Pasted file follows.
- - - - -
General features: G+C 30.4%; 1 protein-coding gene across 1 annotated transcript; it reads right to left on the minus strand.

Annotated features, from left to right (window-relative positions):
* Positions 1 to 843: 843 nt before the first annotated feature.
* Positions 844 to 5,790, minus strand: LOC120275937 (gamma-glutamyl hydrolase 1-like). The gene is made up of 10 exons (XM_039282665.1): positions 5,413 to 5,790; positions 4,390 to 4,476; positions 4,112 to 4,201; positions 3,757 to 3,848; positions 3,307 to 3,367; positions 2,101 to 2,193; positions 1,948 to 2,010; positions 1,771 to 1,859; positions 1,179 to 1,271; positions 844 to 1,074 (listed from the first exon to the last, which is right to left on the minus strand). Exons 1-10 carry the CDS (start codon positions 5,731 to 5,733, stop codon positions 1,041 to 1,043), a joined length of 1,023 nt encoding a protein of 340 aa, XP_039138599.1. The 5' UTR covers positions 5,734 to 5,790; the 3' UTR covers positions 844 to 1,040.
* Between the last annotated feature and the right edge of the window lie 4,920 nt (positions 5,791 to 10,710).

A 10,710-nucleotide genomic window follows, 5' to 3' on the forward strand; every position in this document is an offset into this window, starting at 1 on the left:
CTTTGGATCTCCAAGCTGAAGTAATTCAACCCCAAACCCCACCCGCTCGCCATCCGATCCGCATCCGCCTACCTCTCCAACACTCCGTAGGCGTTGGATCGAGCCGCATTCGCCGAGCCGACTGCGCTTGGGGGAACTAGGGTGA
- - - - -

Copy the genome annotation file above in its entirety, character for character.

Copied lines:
General features: G+C 30.4%; 1 protein-coding gene across 1 annotated transcript; it reads right to left on the minus strand.

Annotated features, from left to right (window-relative positions):
* Positions 1 to 843: 843 nt before the first annotated feature.
* Positions 844 to 5,790, minus strand: LOC120275937 (gamma-glutamyl hydrolase 1-like). The gene is made up of 10 exons (XM_039282665.1): positions 5,413 to 5,790; positions 4,390 to 4,476; positions 4,112 to 4,201; positions 3,757 to 3,848; positions 3,307 to 3,367; positions 2,101 to 2,193; positions 1,948 to 2,010; positions 1,771 to 1,859; positions 1,179 to 1,271; positions 844 to 1,074 (listed from the first exon to the last, which is right to left on the minus strand). Exons 1-10 carry the CDS (start codon positions 5,731 to 5,733, stop codon positions 1,041 to 1,043), a joined length of 1,023 nt encoding a protein of 340 aa, XP_039138599.1. The 5' UTR covers positions 5,734 to 5,790; the 3' UTR covers positions 844 to 1,040.
* Between the last annotated feature and the right edge of the window lie 4,920 nt (positions 5,791 to 10,710).

A 10,710-nucleotide genomic window follows, 5' to 3' on the forward strand; every position in this document is an offset into this window, starting at 1 on the left:
CTTTGGATCTCCAAGCTGAAGTAATTCAACCCCAAACCCCACCCGCTCGCCATCCGATCCGCATCCGCCTACCTCTCCAACACTCCGTAGGCGTTGGATCGAGCCGCATTCGCCGAGCCGACTGCGCTTGGGGGAACTAGGGTGA